European context

The management of used textiles is currently experiencing a crucial moment. European Humana People to People movement organisations have been insisting for years that time is pressing, given that in 2025 the selective collection of selective collection will be mandatory in all municipalities, according to the Agenda of the EU.

Humana People to People Baltic is aligned with the European circular economy strategy and the European Green Deal, including the EU Strategy for Sustainable and Circular Textiles, published on 30th of March, 2022. In this context, European Humana People to People movement organisations remain very attentive to the Next Generation EU Funds and other opportunities to achieve greater efficiency in the preparation for reuse and the development of new initiatives related to the chemical and mechanical recycling.

This harmony with the EU was reflected in the visit of the European Commissioner for the Environment, Virginijus Sinkevičius, to the Humana plant in Leganés, Spain, in November 2021. Commissioner V.Sinkevičius and Humana agree that it is time to give post-consumer textiles the importance it deserves within the sustainable management of waste, taking into account that selective collection and its preparation for reuse are key to the promotion of circular economy and green employment. 


Lithuanian context

Humana People to People Baltic closely follows the Unified Product, Packaging and Waste Record Keeping Information System. The system is heterogeneous, integrative, accommodating all types of operators and taking into account the know-how and experience of current managers, prioritizing prevention and reuse, under the waste hierarchy.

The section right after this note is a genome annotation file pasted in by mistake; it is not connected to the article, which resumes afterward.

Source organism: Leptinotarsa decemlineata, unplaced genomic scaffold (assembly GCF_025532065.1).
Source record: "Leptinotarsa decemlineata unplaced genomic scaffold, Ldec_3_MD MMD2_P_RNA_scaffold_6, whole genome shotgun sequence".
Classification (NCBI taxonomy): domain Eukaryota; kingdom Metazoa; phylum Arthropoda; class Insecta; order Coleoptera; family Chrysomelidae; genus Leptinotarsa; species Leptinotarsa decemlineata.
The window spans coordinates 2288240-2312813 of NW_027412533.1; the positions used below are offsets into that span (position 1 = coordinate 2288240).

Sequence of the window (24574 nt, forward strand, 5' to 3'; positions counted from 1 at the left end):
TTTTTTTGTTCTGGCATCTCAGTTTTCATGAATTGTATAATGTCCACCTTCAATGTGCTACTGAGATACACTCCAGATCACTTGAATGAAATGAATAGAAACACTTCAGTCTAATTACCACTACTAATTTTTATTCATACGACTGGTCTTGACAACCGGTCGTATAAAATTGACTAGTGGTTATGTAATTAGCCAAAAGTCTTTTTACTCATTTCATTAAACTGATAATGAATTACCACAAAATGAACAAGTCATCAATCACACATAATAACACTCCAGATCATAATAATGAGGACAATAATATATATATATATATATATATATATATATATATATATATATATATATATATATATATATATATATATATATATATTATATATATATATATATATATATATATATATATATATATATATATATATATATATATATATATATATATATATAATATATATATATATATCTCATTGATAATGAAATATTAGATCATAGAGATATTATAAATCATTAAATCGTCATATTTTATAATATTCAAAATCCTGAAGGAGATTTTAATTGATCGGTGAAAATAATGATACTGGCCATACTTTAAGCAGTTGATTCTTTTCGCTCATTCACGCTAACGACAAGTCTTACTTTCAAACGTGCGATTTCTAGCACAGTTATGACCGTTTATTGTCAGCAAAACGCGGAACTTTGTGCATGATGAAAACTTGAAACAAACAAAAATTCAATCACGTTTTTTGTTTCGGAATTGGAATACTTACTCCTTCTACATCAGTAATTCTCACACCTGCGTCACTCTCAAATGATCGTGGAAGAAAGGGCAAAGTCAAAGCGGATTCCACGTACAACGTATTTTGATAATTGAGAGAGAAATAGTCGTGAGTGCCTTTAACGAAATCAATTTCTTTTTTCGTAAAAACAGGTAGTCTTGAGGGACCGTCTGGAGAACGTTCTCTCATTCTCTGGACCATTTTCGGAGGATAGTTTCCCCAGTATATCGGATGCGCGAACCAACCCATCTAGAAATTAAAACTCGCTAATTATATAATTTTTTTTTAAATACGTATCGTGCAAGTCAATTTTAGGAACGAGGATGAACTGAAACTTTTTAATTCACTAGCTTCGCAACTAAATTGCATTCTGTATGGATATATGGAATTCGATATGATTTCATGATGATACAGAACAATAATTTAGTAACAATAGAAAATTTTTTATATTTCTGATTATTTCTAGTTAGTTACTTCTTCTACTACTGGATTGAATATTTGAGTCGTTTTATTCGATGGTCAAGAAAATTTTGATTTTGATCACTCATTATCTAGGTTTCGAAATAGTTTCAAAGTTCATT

Beyond that system, another key is green and sustainable public procurement and a change of model, in which the system itself assumes the costs of sorting and managing the second-hand textile and foot wear.

As specialist in preparation for reuse, Humana People to People Baltic aims is to obtain the maximum use of textile waste, being faithful to the EU waste hierarchy.

And for this, the Sorting centre of the Humana People to People Baltic considers that the manual classification of the textile, garment by garment, is essential to maximize its ability to have a second life. For the time being, there is no technology that would replace the human eye and touch when processing textiles with a criterion of reuse, promoting their circularity.

With this, 24 out of 25 garments, that pass through the Sorting Centre of the Humana People to Peole Baltic in Vilnius, have new life through their reuse or recycling. In 2021 there has been an increase in the percentage of processed textile destined for reuse compared to previous years, as a result of an upgrade at sorting. In addition, via incineration at the power plant, Humana People to People Baltic resumes the energy recovery of a part of the material destined for final disposal, thus advancing in the desired goal of zero waste.

In the case of textiles for recycling, during 2021 Humana movement organisations have continued to work with several trade and industry players for the identification of recycling solutions and upcycling activities.

The reuse of used textiles contributes to the reduction of CO2 emissions: for each kg of clothing recovered (and not driven for incineration or land fill) the emission of 6,1 kg of CO2 is avoided, according to a study of the Human Federation People to People. In that way, 27 600 tons of textiles recovered last year by the Humana People to People Baltic in Lithuania in the year 2021 has therefore saved the world from the emission of 170 thousand tons of CO2.